Booster Shots: What Are They, and How Can I Get One?

The benefits of Booster Shots and why it is recommended to get one


Vinh Huynh

Students attending CSU on-campus vaccination clinic

   COVID-19 cases have risen and fallen over the past year and a half. New cases and the Delta variant have seemed relentless in their spread. The statistics organization, Our World in Data, reports that there have been over 446 million doses of the COVID vaccine given in the United States, with 194 million of those being the second dose. Estimates based on these numbers show that about 59% of the American population is fully vaccinated.


   Our World in Data also reports that there have been over 12 million doses of the vaccine given in Georgia alone, 5.22 million of those being the second dose needed to be fully vaccinated. This means the population of Georgia is about 49.1% fully vaccinated.


   Based on this data, we have seen a large incline in vaccinations and fully vaccinated rates. However, many individuals working on the frontline within hospitals, elderly homes, and caregiving centers have been given a booster shot to add toward the effectiveness against the coronavirus and its variants. 


   Recent news reports from The New York Times, NPR, and MSNBC have reported the booster shot is being made available to more people as it is rolling out to several cities across the U.S. Though it is not required, the booster shot is now being made available for the public. But what is a booster shot? How can it help against COVID-19 and its variants? How and where do I get one?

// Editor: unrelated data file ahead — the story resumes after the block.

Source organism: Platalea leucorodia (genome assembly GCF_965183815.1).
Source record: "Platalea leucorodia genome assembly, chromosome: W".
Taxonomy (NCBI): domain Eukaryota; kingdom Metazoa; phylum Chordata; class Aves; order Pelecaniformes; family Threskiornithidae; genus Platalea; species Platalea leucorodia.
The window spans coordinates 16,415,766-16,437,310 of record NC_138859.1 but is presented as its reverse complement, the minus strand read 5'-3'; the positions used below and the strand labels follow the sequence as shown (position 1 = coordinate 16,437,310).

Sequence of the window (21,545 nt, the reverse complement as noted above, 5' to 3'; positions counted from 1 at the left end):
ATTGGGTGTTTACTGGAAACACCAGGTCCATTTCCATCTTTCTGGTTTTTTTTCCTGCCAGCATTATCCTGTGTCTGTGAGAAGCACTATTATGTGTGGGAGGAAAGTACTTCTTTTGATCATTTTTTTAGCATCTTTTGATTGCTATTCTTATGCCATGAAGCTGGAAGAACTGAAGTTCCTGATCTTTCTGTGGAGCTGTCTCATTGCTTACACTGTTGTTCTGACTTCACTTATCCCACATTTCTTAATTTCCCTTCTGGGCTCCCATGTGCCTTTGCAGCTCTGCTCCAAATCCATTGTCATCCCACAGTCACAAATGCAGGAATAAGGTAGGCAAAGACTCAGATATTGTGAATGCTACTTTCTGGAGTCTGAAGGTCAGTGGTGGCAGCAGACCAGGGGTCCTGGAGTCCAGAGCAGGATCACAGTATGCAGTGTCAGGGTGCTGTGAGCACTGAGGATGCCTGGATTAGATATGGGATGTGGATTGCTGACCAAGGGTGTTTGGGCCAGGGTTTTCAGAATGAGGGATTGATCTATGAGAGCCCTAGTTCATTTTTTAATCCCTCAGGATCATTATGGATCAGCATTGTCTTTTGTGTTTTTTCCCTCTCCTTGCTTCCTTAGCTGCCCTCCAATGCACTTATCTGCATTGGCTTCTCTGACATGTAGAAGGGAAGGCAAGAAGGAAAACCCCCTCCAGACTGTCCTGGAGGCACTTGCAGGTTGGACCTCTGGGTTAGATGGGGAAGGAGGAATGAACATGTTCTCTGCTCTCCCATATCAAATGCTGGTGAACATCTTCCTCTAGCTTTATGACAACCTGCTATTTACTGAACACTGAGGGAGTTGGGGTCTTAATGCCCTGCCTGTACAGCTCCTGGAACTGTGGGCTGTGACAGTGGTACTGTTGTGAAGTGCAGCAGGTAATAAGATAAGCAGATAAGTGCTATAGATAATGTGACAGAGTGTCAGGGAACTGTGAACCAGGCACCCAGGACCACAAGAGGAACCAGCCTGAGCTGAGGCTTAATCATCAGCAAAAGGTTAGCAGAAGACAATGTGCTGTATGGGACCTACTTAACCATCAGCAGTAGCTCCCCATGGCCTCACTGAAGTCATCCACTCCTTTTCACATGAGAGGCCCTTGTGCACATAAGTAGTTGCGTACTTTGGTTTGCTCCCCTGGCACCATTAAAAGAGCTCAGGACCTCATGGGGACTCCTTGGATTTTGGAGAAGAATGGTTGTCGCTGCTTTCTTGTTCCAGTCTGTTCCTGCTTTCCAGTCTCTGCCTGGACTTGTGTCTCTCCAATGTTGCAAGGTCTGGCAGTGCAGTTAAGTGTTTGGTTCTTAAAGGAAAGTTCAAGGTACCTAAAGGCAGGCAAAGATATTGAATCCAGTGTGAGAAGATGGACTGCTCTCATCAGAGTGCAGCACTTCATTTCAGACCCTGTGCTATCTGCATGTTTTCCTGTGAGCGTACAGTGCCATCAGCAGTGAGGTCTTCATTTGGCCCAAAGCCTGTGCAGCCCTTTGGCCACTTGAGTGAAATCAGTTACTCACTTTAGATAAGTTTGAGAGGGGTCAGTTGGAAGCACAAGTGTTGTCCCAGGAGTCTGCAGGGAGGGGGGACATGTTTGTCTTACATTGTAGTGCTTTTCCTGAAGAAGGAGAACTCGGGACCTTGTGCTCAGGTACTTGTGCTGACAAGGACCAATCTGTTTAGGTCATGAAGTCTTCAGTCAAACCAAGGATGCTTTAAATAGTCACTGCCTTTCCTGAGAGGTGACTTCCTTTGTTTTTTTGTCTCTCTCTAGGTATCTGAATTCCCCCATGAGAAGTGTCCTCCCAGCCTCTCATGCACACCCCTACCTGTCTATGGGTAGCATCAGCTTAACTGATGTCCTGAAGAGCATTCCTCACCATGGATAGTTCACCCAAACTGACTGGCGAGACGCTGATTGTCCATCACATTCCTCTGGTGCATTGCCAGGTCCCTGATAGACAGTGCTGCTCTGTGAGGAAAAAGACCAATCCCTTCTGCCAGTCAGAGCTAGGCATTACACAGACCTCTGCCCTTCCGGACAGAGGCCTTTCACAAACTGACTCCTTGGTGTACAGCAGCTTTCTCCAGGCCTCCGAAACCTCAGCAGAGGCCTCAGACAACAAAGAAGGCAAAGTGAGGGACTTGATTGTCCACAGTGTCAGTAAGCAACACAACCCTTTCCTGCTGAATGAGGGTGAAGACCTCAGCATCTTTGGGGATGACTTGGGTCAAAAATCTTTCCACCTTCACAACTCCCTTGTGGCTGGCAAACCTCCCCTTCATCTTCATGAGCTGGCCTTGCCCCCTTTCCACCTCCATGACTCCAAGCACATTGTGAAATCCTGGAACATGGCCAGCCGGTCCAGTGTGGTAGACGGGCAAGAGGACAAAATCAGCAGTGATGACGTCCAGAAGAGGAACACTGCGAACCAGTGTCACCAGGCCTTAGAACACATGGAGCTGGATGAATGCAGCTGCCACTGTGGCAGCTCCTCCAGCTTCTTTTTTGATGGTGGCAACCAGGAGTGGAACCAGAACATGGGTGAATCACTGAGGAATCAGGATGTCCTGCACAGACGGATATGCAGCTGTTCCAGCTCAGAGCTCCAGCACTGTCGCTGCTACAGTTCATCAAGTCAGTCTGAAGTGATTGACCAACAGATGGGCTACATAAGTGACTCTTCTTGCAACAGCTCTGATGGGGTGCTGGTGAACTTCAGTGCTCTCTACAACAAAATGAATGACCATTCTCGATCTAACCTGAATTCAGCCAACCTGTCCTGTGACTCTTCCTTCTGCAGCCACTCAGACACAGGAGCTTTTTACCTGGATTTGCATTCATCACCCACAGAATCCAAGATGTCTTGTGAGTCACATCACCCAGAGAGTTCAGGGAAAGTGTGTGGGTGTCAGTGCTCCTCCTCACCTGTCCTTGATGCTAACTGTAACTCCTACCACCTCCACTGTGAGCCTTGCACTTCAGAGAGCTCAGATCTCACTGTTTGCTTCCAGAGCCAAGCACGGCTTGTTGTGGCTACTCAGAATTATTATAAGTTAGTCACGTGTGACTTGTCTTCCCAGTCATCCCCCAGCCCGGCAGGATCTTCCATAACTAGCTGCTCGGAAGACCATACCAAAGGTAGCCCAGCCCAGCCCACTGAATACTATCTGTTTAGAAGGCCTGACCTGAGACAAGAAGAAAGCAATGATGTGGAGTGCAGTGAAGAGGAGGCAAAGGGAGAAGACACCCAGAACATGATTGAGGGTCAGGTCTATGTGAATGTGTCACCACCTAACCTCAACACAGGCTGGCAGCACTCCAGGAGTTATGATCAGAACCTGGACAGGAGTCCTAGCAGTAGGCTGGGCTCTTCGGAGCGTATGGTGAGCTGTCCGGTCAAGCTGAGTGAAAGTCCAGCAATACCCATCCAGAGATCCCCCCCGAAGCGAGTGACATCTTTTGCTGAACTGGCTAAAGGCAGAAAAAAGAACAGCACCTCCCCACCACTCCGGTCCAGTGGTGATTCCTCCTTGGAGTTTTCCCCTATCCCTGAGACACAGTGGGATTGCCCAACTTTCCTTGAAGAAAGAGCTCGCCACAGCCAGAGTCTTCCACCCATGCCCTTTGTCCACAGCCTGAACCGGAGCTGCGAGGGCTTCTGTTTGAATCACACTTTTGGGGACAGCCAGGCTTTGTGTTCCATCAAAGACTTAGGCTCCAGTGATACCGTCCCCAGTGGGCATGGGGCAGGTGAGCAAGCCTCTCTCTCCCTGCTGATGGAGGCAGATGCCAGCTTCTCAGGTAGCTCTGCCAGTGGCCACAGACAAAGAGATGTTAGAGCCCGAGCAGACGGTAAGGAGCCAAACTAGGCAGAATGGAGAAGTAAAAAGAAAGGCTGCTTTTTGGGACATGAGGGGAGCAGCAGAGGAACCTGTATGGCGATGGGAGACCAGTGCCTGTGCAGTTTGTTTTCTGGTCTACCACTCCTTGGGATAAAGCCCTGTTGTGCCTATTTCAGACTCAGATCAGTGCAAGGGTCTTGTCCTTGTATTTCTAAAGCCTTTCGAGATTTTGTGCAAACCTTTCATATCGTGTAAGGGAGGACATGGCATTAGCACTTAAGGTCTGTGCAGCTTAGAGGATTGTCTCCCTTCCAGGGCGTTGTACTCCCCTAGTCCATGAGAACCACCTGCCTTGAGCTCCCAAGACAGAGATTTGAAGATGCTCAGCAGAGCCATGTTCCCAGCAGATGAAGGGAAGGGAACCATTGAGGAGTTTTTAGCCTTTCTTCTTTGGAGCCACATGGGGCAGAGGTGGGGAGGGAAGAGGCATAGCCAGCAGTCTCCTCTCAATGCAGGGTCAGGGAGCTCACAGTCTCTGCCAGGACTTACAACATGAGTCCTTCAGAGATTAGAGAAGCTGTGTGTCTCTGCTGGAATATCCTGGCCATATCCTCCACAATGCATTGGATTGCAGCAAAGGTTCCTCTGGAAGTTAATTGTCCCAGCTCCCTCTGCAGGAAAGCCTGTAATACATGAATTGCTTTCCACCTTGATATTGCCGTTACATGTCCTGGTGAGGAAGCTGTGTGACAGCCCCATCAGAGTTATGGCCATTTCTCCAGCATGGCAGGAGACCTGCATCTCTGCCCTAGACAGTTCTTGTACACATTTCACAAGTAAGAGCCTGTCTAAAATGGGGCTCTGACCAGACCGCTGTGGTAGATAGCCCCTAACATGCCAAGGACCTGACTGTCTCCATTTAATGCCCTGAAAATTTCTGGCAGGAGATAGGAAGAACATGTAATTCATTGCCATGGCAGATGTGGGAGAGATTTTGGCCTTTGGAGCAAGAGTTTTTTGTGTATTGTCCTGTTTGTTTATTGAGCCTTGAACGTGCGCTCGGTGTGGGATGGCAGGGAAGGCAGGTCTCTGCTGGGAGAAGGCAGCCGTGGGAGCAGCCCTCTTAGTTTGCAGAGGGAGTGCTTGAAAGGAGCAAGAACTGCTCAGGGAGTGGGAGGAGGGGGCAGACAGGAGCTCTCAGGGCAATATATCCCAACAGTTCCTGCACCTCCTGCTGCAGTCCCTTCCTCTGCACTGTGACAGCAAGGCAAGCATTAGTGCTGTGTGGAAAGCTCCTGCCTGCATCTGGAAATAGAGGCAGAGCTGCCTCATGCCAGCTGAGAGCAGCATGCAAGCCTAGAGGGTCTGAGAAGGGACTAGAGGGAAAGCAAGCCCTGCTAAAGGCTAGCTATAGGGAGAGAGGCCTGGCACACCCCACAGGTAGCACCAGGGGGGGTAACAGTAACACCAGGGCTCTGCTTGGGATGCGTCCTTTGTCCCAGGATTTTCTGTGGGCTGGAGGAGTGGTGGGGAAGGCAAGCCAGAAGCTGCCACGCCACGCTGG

What is a Booster Shot?

   According to the OSF Healthcare website, a booster shot “refers to an extra dose of a vaccine after the original dose is administered.” In essence, it is an additional dosage that allows your immune system to more easily combat COVID-19.


   Booster shots for vaccines are not a new concept either. OSF Healthcare states, “most adults have a memory of having to get a booster for a childhood disease, such as measles, whooping cough or meningitis. Or for a disease like tetanus, where booster shots are recommended every 10 years as the original immunity wanes.”


How Do Booster Shots Help?

   The CDC reports, “data from small clinical trials show that a Pfizer-BioNTech or Moderna booster shot increased the immune response in trial participants. … A similar clinical trial showed that a J&J/Janssen booster shot also increased the immune response in participants. … With an increased immune response, people should have improved protection against COVID-19, including the Delta variant.”


How and Where Do I Get a Booster Shot?

   As eligibility for the booster shot expands, the availability for it increases. If eligible for a booster shot, scheduling an appointment at your local Walgreens or CVS, if available there, is only a couple of clicks or a phone call away. Booster shot appointments can also be made for veterans through the Department of Veterans Affairs website or by phone. If eligible and available, you may be able to contact your healthcare provider to schedule an appointment for receiving the booster shot as well.